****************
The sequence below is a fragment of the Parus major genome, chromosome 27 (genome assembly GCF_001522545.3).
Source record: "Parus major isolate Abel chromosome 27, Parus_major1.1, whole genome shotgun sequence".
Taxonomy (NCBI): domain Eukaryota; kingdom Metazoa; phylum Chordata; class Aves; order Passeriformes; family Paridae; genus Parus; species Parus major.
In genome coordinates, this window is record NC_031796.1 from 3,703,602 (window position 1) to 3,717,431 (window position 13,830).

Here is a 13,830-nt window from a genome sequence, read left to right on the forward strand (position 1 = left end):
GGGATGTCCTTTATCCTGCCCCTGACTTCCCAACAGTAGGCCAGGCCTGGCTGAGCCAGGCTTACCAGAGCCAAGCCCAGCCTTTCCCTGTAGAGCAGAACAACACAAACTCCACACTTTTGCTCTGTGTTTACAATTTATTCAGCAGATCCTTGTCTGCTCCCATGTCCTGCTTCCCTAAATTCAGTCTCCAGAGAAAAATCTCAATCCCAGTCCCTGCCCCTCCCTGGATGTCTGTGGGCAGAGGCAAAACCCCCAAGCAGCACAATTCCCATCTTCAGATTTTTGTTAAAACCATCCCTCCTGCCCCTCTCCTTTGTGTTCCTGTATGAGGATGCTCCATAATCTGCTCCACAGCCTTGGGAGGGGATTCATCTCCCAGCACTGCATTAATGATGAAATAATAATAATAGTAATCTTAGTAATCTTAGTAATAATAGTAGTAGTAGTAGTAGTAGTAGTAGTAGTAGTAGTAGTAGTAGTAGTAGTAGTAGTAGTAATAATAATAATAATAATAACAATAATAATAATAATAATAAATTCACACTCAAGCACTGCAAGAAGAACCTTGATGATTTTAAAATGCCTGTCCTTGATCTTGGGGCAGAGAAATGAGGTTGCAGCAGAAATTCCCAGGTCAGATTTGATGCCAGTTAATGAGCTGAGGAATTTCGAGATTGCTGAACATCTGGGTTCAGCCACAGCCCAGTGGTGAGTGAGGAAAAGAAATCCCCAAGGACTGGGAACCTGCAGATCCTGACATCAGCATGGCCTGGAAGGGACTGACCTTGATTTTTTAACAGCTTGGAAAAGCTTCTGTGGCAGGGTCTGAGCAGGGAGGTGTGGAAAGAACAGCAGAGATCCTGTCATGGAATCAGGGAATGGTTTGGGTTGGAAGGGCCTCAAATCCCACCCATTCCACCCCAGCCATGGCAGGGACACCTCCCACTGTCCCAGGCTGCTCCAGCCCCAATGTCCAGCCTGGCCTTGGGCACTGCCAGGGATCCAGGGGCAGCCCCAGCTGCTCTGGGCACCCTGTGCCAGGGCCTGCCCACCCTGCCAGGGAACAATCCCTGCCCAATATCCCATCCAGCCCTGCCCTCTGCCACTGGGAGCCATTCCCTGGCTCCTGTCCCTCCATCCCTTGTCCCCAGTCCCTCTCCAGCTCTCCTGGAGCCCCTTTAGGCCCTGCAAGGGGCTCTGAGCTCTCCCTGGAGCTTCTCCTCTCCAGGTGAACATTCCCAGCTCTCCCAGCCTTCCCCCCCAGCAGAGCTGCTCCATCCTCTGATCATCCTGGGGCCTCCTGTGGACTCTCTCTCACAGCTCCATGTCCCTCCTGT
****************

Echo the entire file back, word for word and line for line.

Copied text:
The sequence below is a fragment of the Parus major genome, chromosome 27 (genome assembly GCF_001522545.3).
Source record: "Parus major isolate Abel chromosome 27, Parus_major1.1, whole genome shotgun sequence".
Taxonomy (NCBI): domain Eukaryota; kingdom Metazoa; phylum Chordata; class Aves; order Passeriformes; family Paridae; genus Parus; species Parus major.
In genome coordinates, this window is record NC_031796.1 from 3,703,602 (window position 1) to 3,717,431 (window position 13,830).

Here is a 13,830-nt window from a genome sequence, read left to right on the forward strand (position 1 = left end):
GGGATGTCCTTTATCCTGCCCCTGACTTCCCAACAGTAGGCCAGGCCTGGCTGAGCCAGGCTTACCAGAGCCAAGCCCAGCCTTTCCCTGTAGAGCAGAACAACACAAACTCCACACTTTTGCTCTGTGTTTACAATTTATTCAGCAGATCCTTGTCTGCTCCCATGTCCTGCTTCCCTAAATTCAGTCTCCAGAGAAAAATCTCAATCCCAGTCCCTGCCCCTCCCTGGATGTCTGTGGGCAGAGGCAAAACCCCCAAGCAGCACAATTCCCATCTTCAGATTTTTGTTAAAACCATCCCTCCTGCCCCTCTCCTTTGTGTTCCTGTATGAGGATGCTCCATAATCTGCTCCACAGCCTTGGGAGGGGATTCATCTCCCAGCACTGCATTAATGATGAAATAATAATAATAGTAATCTTAGTAATCTTAGTAATAATAGTAGTAGTAGTAGTAGTAGTAGTAGTAGTAGTAGTAGTAGTAGTAGTAGTAGTAGTAGTAATAATAATAATAATAATAACAATAATAATAATAATAATAAATTCACACTCAAGCACTGCAAGAAGAACCTTGATGATTTTAAAATGCCTGTCCTTGATCTTGGGGCAGAGAAATGAGGTTGCAGCAGAAATTCCCAGGTCAGATTTGATGCCAGTTAATGAGCTGAGGAATTTCGAGATTGCTGAACATCTGGGTTCAGCCACAGCCCAGTGGTGAGTGAGGAAAAGAAATCCCCAAGGACTGGGAACCTGCAGATCCTGACATCAGCATGGCCTGGAAGGGACTGACCTTGATTTTTTAACAGCTTGGAAAAGCTTCTGTGGCAGGGTCTGAGCAGGGAGGTGTGGAAAGAACAGCAGAGATCCTGTCATGGAATCAGGGAATGGTTTGGGTTGGAAGGGCCTCAAATCCCACCCATTCCACCCCAGCCATGGCAGGGACACCTCCCACTGTCCCAGGCTGCTCCAGCCCCAATGTCCAGCCTGGCCTTGGGCACTGCCAGGGATCCAGGGGCAGCCCCAGCTGCTCTGGGCACCCTGTGCCAGGGCCTGCCCACCCTGCCAGGGAACAATCCCTGCCCAATATCCCATCCAGCCCTGCCCTCTGCCACTGGGAGCCATTCCCTGGCTCCTGTCCCTCCATCCCTTGTCCCCAGTCCCTCTCCAGCTCTCCTGGAGCCCCTTTAGGCCCTGCAAGGGGCTCTGAGCTCTCCCTGGAGCTTCTCCTCTCCAGGTGAACATTCCCAGCTCTCCCAGCCTTCCCCCCCAGCAGAGCTGCTCCATCCTCTGATCATCCTGGGGCCTCCTGTGGACTCTCTCTCACAGCTCCATGTCCCTCCTGT